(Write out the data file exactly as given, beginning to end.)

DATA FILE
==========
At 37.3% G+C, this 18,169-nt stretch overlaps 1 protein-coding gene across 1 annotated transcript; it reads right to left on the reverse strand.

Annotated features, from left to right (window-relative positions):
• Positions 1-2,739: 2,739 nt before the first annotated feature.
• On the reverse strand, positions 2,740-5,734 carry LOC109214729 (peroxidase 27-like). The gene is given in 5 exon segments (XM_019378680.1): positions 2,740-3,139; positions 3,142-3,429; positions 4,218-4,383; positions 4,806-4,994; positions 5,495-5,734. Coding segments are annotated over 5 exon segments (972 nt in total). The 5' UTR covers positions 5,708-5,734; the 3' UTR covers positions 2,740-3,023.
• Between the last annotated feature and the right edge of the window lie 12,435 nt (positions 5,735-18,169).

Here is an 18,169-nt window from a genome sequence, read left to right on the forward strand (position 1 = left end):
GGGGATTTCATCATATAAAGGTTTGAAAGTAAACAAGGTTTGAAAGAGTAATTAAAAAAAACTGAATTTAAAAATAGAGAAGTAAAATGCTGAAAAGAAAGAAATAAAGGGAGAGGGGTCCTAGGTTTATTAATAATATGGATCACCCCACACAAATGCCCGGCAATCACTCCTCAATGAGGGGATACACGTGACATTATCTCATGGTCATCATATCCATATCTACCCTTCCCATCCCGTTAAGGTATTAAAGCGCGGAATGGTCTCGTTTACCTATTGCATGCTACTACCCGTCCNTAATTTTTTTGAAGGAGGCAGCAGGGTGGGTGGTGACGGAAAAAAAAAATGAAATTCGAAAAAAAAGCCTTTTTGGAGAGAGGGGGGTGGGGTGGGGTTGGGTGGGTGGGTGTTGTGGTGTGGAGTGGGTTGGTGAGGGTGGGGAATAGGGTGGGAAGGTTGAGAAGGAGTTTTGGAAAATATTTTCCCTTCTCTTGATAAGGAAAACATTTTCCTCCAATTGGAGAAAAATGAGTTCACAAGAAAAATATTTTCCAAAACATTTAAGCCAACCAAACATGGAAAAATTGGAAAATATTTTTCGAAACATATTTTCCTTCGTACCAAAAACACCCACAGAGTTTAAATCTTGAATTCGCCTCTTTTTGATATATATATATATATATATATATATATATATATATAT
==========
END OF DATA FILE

At 37.3% G+C, this 18,169-nt stretch overlaps 1 protein-coding gene across 1 annotated transcript; it reads right to left on the reverse strand.

Annotated features, from left to right (window-relative positions):
• Positions 1-2,739: 2,739 nt before the first annotated feature.
• On the reverse strand, positions 2,740-5,734 carry LOC109214729 (peroxidase 27-like). The gene is given in 5 exon segments (XM_019378680.1): positions 2,740-3,139; positions 3,142-3,429; positions 4,218-4,383; positions 4,806-4,994; positions 5,495-5,734. Coding segments are annotated over 5 exon segments (972 nt in total). The 5' UTR covers positions 5,708-5,734; the 3' UTR covers positions 2,740-3,023.
• Between the last annotated feature and the right edge of the window lie 12,435 nt (positions 5,735-18,169).

Here is an 18,169-nt window from a genome sequence, read left to right on the forward strand (position 1 = left end):
GGGGATTTCATCATATAAAGGTTTGAAAGTAAACAAGGTTTGAAAGAGTAATTAAAAAAAACTGAATTTAAAAATAGAGAAGTAAAATGCTGAAAAGAAAGAAATAAAGGGAGAGGGGTCCTAGGTTTATTAATAATATGGATCACCCCACACAAATGCCCGGCAATCACTCCTCAATGAGGGGATACACGTGACATTATCTCATGGTCATCATATCCATATCTACCCTTCCCATCCCGTTAAGGTATTAAAGCGCGGAATGGTCTCGTTTACCTATTGCATGCTACTACCCGTCCNTAATTTTTTTGAAGGAGGCAGCAGGGTGGGTGGTGACGGAAAAAAAAAATGAAATTCGAAAAAAAAGCCTTTTTGGAGAGAGGGGGGTGGGGTGGGGTTGGGTGGGTGGGTGTTGTGGTGTGGAGTGGGTTGGTGAGGGTGGGGAATAGGGTGGGAAGGTTGAGAAGGAGTTTTGGAAAATATTTTCCCTTCTCTTGATAAGGAAAACATTTTCCTCCAATTGGAGAAAAATGAGTTCACAAGAAAAATATTTTCCAAAACATTTAAGCCAACCAAACATGGAAAAATTGGAAAATATTTTTCGAAACATATTTTCCTTCGTACCAAAAACACCCACAGAGTTTAAATCTTGAATTCGCCTCTTTTTGATATATATATATATATATATATATATATATATATATAT